The Card Counter – Film Review
by Fran Winston
Directed by: Paul Schrader
Starring: Oscar Isaac, Tiffany Haddish, Tye Sheridan, Willem Dafoe
In cinemas November 5th
If you’re not familiar with the phrase card counter it refers to a gambler who can literally count cards – they have a points system to figure out how many high cards and low cards are left in a deck thereby allowing them to calculate their odds of winning. In this offering, Issac plays William Tell the card counter of the title. He is a gambler who taught himself how to count cards during an eight-year stint in a military prison. Upon release, he spends his days gambling in different casinos, deliberately never winning enough to draw attention to himself.
When he is approached by a woman called La Linda (Hadish) who runs a stable of gamblers he initially rejects her offer to join. However, he subsequently encounters a young man Cirk (Sheridan) who was the son of one of his military colleagues, who wants to seek revenge on the former officer he blames for his father’s death, He attempts to rope Will into his plans but instead finds himself on the road with him. Wanting to help Cirk, Tell agrees to join the stable to build up a nest egg for the young man. However, thoughts of revenge are not easily forgotten and despite his best efforts things still spin out of control.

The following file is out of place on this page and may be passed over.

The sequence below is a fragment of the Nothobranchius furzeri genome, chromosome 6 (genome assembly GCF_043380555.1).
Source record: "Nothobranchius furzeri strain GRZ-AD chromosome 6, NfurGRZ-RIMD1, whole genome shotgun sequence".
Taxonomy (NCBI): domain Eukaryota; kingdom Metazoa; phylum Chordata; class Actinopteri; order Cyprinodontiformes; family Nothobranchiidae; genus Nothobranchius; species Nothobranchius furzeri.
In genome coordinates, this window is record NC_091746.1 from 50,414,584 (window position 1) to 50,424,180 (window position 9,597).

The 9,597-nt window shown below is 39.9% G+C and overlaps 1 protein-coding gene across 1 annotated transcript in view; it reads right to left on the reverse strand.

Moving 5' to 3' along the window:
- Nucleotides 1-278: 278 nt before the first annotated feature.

Issac gives a powerful performance here as the deeply damaged Tell. His performance is incredibly nuanced, and he is hypnotic in his scenes. He is let down by Hadish who, while likeable enough, really doesn’t have the acting chops for a movie like this. Dafoe is also wasted and plays his character as if he was playing panto and I couldn’t figure out if this was the direction or his artistic choice. Either way, his screen time is quite small, so it isn’t too distracting.
Schrader’s direction manages to make even drawn-out card games feel dynamic. Much like the Queen’s Gambit managed to make chess look sexy this really does shoot the gambling scenes incredibly well. It really makes poker and blackjack look appealing.
That aside this is a pretty standard revenge flick elevated by Issac’s performance. He really saves this movie at the points where it could lag. It is by no means a classic but it is engaging enough to keep you invested till the end and will leave you processing its underlying messages after the credits roll.
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